Maybe this video could be a start. It elaborates on 4 principles to evaluate each position followed by several examples.
"Simple Chess: New Algebraic Edition" by Michael Stean
i don't wanna be harsh
but you don't have a clue what you are talking about
maybe you mean that not everyone can (learn to) do it perfectly, on super GM/engine level, that i agree with
but really there isn't any natural knack you need to be able of understanding chess on a deeper level or at least to learn it
how do you come to your conclusion?
i really didn't want to insult you, but i don't agree at all
@jesgluckner It's like with anything. You can learn how to do something, but unless you have a natural talent for it then no matter what you do you won't be good at it.
With any sport, genetics plays a huge part. For height, how much testerone your body produces and how easily your body can create muscle mass, and like I said about fighting and "nastiness". Mike Tyson is a great example. Yes, at the beginning he was dedicated to boxing and training but he wouldn't be as good as he was if it wasn't for his genetics.
And chess requires intelligence (pattern recognition, memory, processing data etc), which genetics also plays a huge part in.
TL;DR You either have it or you don't.
yes genetics do play a role
but you can't trace back everything to genetics, that not very scientific
you know the polgar sisters?
their success is due to their father wanting to test his hypothesis, that not everything is due to genetics
you see how it planed out
all three of the sisters admited that susan polgar became the best of them because she put in the most work out of the three
his conclusion is something to the lines of "give me a healthy child and i will make him a master at anything"
but basically i agree
everyone has a natural limit on what they are capable of doing and what not
but with age the bar gets lower and lower
learning especially at a young age keeps the bar it it's maximum
and therefor, evaluating chess positions, which in the most cases isn't the single most hard thing in the world, is something most people can learn
I love the topic !! These are the chess books I have read most . I've never been rated 15 or 18 something when my rating was soaring a total of nearly 1000 points from Provisional 1255 in the year 1983 to over 2200 in 1988 (NM) & then to 2251 in the year 1989 , I usually recommend three books but ... Book One You don't need to study this whole book Modern Chess Strategy by Ludek Pachman ... Book Two ... Play Like A Grandmaster by Alexander Kotov ... Book Three ... Three Steps to Chess Mastery by Alexsi Suetin ( This book helped me alot !! ) ... Book Four ... Endgame Strategy by Mikhail Sherevesky ( Many late middlegames here with unbelievable advice on how to compose your thoughts ) & Book Five Positional Decision Making In Chess by Boris Gelfand (2015) ... Book Six ... A hardbound collection of complete games that are well-annotated ... Book Six ... 125 Selected games by Vasilly Smyslov would cap off the recommendations .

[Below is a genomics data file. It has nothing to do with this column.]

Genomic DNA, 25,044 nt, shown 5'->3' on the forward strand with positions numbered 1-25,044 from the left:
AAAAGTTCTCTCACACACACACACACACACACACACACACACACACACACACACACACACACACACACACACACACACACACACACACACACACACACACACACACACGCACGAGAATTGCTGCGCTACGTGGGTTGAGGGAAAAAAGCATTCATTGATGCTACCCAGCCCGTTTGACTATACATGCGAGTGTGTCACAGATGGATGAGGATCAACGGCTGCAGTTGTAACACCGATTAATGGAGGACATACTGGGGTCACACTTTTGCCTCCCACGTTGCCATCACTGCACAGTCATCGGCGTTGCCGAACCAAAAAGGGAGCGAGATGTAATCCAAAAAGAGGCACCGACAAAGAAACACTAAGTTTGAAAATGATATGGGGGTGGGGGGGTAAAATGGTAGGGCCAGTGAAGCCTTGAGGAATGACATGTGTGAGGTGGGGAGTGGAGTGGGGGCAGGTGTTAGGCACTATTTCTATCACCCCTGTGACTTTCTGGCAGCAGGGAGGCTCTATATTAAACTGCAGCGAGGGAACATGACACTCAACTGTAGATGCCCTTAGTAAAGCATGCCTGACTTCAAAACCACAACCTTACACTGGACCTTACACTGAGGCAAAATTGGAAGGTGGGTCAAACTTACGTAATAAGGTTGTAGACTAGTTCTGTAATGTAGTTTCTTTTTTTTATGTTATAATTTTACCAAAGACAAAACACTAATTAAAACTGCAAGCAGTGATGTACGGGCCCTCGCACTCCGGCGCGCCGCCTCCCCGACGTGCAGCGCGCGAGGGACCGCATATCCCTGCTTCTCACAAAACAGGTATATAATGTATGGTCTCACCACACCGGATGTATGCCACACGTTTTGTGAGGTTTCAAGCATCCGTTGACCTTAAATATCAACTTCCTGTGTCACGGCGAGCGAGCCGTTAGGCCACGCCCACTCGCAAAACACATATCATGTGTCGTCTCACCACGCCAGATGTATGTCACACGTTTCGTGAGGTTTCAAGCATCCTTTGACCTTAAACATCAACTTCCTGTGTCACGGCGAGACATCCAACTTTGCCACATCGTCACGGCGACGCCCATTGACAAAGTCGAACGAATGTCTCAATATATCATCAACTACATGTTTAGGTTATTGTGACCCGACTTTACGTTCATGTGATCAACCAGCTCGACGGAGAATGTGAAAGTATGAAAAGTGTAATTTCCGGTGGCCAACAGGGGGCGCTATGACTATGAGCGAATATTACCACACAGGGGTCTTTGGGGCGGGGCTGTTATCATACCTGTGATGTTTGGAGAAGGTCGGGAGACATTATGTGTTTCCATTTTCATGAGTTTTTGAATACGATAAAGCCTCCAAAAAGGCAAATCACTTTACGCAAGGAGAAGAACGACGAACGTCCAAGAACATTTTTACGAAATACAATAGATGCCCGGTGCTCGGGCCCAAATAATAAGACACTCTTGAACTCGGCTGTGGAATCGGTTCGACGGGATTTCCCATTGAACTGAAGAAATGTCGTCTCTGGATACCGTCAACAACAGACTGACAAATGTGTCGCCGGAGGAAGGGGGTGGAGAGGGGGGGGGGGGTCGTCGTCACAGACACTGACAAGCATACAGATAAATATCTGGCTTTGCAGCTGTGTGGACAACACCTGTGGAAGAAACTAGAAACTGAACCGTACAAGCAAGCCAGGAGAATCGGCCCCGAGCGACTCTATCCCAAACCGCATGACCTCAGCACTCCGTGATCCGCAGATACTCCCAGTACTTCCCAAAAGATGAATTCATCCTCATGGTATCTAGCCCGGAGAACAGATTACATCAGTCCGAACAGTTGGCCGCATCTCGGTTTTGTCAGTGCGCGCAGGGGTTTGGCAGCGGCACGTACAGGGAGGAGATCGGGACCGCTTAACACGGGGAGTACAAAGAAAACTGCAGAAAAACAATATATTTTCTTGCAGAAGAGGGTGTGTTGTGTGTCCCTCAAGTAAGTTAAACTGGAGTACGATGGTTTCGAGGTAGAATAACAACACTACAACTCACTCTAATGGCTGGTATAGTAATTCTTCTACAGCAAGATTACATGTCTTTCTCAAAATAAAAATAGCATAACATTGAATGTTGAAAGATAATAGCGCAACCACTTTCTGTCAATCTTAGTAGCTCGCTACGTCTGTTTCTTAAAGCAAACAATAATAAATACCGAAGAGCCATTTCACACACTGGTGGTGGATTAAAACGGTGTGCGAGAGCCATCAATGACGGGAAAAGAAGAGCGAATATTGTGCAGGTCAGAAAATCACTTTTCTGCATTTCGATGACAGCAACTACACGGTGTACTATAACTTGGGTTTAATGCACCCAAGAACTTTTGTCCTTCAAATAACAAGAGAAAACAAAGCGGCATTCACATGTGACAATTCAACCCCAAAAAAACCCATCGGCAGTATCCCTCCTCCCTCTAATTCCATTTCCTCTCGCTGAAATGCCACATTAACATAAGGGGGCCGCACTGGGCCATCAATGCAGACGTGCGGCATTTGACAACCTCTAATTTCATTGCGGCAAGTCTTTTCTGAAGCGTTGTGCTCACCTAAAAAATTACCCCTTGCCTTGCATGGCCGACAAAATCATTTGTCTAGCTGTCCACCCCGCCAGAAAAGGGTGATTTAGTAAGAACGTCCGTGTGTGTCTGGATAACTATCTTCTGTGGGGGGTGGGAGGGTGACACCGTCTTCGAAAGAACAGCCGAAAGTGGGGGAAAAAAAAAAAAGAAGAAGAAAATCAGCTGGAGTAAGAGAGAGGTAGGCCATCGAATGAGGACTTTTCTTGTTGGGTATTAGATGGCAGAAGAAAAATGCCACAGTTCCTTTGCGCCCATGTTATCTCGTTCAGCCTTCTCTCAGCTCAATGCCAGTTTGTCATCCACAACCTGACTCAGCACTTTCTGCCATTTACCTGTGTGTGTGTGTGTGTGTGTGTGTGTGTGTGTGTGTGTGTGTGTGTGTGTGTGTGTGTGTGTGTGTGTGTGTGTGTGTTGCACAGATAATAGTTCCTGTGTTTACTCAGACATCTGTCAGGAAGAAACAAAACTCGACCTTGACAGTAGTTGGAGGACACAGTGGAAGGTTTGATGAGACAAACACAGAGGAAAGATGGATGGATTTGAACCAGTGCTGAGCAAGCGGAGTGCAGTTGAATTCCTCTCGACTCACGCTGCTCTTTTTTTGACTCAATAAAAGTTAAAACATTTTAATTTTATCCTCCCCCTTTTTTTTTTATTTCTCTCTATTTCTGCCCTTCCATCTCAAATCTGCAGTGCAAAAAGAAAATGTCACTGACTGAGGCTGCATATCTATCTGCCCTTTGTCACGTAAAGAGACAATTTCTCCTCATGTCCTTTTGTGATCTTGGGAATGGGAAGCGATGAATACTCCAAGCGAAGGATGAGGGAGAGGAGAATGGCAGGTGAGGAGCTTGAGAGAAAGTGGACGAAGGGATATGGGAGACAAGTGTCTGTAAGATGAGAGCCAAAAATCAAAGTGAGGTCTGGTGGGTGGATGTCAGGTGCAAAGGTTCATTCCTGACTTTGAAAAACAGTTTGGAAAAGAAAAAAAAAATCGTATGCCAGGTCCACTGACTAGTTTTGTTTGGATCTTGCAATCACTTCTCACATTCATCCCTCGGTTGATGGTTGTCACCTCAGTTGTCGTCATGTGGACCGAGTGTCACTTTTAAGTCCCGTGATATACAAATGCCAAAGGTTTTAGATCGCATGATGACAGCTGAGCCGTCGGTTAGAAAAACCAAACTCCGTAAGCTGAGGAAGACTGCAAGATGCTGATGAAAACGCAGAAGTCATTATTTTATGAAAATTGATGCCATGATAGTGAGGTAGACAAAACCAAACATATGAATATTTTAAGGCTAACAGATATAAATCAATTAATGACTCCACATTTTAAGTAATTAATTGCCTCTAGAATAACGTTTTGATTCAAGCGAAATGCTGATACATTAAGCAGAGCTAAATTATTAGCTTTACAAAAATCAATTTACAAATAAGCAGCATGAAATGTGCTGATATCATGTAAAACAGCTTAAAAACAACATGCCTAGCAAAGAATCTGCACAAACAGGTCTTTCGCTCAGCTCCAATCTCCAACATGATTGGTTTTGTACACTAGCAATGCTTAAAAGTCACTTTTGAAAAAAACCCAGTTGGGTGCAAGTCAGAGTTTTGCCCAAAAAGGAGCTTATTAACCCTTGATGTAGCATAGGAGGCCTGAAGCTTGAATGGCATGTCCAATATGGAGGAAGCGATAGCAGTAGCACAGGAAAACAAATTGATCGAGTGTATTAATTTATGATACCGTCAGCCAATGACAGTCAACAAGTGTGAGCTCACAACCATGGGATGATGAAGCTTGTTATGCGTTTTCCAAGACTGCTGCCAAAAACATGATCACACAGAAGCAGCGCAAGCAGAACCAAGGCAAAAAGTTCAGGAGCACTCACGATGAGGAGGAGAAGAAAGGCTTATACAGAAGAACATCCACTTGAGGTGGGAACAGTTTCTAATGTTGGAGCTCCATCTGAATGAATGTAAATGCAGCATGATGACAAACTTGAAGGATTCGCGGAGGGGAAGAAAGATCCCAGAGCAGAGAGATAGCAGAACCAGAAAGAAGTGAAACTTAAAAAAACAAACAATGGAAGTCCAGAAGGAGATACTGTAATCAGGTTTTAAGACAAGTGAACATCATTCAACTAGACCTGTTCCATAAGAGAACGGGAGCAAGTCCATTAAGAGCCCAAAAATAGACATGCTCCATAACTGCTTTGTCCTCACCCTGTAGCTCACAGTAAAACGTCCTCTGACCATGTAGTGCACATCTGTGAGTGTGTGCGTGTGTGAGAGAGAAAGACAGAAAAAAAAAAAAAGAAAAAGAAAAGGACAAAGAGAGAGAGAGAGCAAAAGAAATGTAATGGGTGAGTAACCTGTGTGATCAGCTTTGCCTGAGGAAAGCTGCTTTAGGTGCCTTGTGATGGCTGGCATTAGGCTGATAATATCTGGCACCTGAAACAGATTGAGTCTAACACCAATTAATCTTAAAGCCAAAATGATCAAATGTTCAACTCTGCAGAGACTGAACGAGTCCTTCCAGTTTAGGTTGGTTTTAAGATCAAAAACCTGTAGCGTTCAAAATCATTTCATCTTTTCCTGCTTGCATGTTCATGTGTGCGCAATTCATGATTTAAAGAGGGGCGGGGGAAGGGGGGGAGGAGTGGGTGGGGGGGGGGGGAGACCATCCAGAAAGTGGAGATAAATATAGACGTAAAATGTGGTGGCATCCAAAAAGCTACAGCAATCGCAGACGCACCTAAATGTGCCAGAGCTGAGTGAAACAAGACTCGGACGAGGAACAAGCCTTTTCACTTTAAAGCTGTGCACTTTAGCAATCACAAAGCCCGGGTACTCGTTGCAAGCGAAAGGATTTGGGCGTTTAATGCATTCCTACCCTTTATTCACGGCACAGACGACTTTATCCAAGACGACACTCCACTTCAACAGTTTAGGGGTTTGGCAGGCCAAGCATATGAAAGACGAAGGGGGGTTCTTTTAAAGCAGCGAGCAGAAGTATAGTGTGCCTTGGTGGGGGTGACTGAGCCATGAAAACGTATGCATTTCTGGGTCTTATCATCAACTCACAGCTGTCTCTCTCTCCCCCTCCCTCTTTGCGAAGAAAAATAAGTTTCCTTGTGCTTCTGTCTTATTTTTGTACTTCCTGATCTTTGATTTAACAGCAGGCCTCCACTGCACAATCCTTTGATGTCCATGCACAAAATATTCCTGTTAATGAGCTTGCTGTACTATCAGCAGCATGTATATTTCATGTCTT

@jesgluckner hmm, yes, and what was Laszlo Polgar's occupations? Oh, that's right, an educational psychologist (something that requires intelligence, so not like daddy polgar was stupid, hmm?) But they're literally the result of an experiment, so they're more of a very rare exception.
you can go through every top player
at the very most they were 12 when they start playing
some are already near gm strenght at that time
magnus started at 5 and was coached by his father who is around 2000 fide
nakamura at 7 being trained by his FM stepdad
caruana already had a NM coach when he was 6
very rare i see for top players to be guided from professional aidence from a young age
yes yes, i see
nakamura has said many times on his stream that he fellt that other junior players were more talented than him and that he probably succeded because of harder or more efficient training
if you don't mind we can just stop here for the sake of not spaming this thread anymore, as i don't think we will come to an agreement
@jesgluckner I'm not saying hard work isn't important, but there's only so much hard work can accomplish. Most of it is because of innate talent, and you can't learn talent.
but basicaly everyone has that talent
it's just a matter of achieving it
as you said laszlo polgar is a smart man
he himself believes any healthy child can become a GM under the right circumstances
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